Aug 5, 2009

Language Changes

I see it quite often - somebody uses a form that somebody else dislikes, and that somebody criticizes it, and yet another person comes in and says that the controversial form is, in fact, quite acceptable, because language changes. The answer is inevitably "Bullshit!"

The truth is, it does. Proof is easy enough to find - from the more obvious ones, such as "thee" and "thou" being gone, to the more subtle ones, such as the phrase "an apron" having become grammatically correct - the original form, of course, being "a napron", to go with "a napkin". I see the auto-correction even underlines the term "napron" with red, which illustrates quite remarkably quite how far this chane has gone, rendering the original completely unused except by nerds like me.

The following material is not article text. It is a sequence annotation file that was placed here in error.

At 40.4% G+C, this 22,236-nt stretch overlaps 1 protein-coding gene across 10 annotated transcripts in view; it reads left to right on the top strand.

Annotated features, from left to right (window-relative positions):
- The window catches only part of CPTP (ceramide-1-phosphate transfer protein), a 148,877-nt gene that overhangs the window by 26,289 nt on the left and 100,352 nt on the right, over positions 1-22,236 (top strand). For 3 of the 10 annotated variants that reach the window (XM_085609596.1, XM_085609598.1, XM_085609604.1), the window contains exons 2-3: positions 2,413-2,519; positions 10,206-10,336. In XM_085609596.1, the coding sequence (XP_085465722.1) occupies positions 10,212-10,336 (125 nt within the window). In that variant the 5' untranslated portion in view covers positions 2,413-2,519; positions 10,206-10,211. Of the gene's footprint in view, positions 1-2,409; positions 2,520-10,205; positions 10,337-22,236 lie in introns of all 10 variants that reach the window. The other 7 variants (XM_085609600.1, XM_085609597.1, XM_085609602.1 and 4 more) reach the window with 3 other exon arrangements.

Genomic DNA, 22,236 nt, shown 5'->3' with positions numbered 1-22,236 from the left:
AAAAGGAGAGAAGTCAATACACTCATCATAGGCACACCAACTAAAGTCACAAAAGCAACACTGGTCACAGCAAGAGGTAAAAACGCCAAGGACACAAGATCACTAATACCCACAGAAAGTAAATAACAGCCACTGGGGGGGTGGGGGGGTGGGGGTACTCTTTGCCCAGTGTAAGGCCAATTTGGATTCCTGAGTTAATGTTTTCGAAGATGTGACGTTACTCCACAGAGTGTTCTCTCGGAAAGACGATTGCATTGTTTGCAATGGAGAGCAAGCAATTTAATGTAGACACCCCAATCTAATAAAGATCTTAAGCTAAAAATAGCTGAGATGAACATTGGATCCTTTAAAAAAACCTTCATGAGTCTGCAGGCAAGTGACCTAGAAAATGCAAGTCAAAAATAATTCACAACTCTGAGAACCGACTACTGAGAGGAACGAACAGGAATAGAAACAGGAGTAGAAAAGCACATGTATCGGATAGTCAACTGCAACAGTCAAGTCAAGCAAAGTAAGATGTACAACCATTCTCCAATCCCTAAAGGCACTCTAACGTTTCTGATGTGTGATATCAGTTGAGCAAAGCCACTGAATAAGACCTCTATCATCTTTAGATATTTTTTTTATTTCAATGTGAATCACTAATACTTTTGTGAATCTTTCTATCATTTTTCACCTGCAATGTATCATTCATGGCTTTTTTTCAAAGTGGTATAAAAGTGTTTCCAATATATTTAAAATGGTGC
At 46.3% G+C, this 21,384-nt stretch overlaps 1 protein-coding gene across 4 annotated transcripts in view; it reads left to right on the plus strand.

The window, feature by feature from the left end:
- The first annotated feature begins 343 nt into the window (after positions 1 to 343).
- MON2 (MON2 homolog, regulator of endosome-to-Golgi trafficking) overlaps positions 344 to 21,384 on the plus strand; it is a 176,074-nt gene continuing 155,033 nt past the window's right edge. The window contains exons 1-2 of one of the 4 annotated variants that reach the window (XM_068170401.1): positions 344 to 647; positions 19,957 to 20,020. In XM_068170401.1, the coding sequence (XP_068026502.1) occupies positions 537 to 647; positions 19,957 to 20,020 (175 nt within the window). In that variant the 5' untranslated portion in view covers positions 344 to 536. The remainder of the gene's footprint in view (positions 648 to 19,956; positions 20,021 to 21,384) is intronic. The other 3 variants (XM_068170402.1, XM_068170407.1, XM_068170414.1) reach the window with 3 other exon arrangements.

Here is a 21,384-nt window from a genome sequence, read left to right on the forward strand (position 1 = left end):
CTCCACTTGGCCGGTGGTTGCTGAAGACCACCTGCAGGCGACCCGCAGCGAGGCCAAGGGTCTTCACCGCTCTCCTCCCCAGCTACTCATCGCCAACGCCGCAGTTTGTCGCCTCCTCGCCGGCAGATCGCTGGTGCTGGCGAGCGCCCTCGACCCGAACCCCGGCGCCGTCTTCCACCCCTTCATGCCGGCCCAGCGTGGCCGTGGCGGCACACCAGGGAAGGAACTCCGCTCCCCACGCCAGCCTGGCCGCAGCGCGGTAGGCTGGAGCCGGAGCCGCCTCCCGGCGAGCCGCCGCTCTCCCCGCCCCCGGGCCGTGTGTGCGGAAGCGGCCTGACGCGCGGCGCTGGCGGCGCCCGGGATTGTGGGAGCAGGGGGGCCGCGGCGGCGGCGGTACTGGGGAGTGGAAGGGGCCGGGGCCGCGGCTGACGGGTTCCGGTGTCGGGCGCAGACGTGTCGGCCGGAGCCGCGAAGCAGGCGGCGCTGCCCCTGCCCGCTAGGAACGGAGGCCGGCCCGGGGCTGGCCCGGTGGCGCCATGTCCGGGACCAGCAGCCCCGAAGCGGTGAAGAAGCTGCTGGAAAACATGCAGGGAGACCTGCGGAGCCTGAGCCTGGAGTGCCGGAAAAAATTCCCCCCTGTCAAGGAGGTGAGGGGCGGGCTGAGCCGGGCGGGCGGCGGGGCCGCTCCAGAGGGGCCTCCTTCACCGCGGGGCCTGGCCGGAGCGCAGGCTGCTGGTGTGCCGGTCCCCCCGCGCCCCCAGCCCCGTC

But that's not the only change - witness how the term "bridd" metamorphed into "bird", with the original form being extinct, or how the word "if" had lost its meaning of "since" entirely, which it retained long into the 1800s. Other changes is that once "silly" meant "blessed" and Buxom" "obedient". Try using them with this meaning now!

If thou no doubt hast payed Attention, being the buxom Reader that thou art, thou shouldst with no Problems discern the Truth: Language doth change.


  1. I totally agree. It annoys me when people just plainly deny that languages change. Of course they do.